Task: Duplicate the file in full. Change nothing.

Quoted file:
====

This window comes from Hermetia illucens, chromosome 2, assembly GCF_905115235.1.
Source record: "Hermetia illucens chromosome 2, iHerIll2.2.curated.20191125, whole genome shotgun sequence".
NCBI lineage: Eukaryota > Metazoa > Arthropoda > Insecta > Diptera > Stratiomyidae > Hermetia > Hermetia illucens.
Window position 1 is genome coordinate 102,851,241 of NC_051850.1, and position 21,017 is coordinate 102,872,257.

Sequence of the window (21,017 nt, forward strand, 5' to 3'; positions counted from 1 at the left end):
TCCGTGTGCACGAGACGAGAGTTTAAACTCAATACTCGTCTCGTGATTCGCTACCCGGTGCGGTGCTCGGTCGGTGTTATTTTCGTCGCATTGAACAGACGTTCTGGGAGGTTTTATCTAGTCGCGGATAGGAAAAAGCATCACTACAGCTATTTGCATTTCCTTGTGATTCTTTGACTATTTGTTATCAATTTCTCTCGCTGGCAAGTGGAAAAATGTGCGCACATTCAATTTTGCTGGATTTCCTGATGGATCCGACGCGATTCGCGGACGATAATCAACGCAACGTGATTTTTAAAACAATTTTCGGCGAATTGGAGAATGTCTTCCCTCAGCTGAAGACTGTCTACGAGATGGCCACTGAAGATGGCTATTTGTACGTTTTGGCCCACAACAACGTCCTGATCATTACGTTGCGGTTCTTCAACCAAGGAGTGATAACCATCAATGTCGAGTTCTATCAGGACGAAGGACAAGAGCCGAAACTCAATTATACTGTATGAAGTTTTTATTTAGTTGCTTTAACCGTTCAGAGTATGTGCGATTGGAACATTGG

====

This window comes from Hermetia illucens, chromosome 2, assembly GCF_905115235.1.
Source record: "Hermetia illucens chromosome 2, iHerIll2.2.curated.20191125, whole genome shotgun sequence".
NCBI lineage: Eukaryota > Metazoa > Arthropoda > Insecta > Diptera > Stratiomyidae > Hermetia > Hermetia illucens.
Window position 1 is genome coordinate 102,851,241 of NC_051850.1, and position 21,017 is coordinate 102,872,257.

Sequence of the window (21,017 nt, forward strand, 5' to 3'; positions counted from 1 at the left end):
TCCGTGTGCACGAGACGAGAGTTTAAACTCAATACTCGTCTCGTGATTCGCTACCCGGTGCGGTGCTCGGTCGGTGTTATTTTCGTCGCATTGAACAGACGTTCTGGGAGGTTTTATCTAGTCGCGGATAGGAAAAAGCATCACTACAGCTATTTGCATTTCCTTGTGATTCTTTGACTATTTGTTATCAATTTCTCTCGCTGGCAAGTGGAAAAATGTGCGCACATTCAATTTTGCTGGATTTCCTGATGGATCCGACGCGATTCGCGGACGATAATCAACGCAACGTGATTTTTAAAACAATTTTCGGCGAATTGGAGAATGTCTTCCCTCAGCTGAAGACTGTCTACGAGATGGCCACTGAAGATGGCTATTTGTACGTTTTGGCCCACAACAACGTCCTGATCATTACGTTGCGGTTCTTCAACCAAGGAGTGATAACCATCAATGTCGAGTTCTATCAGGACGAAGGACAAGAGCCGAAACTCAATTATACTGTATGAAGTTTTTATTTAGTTGCTTTAACCGTTCAGAGTATGTGCGATTGGAACATTGG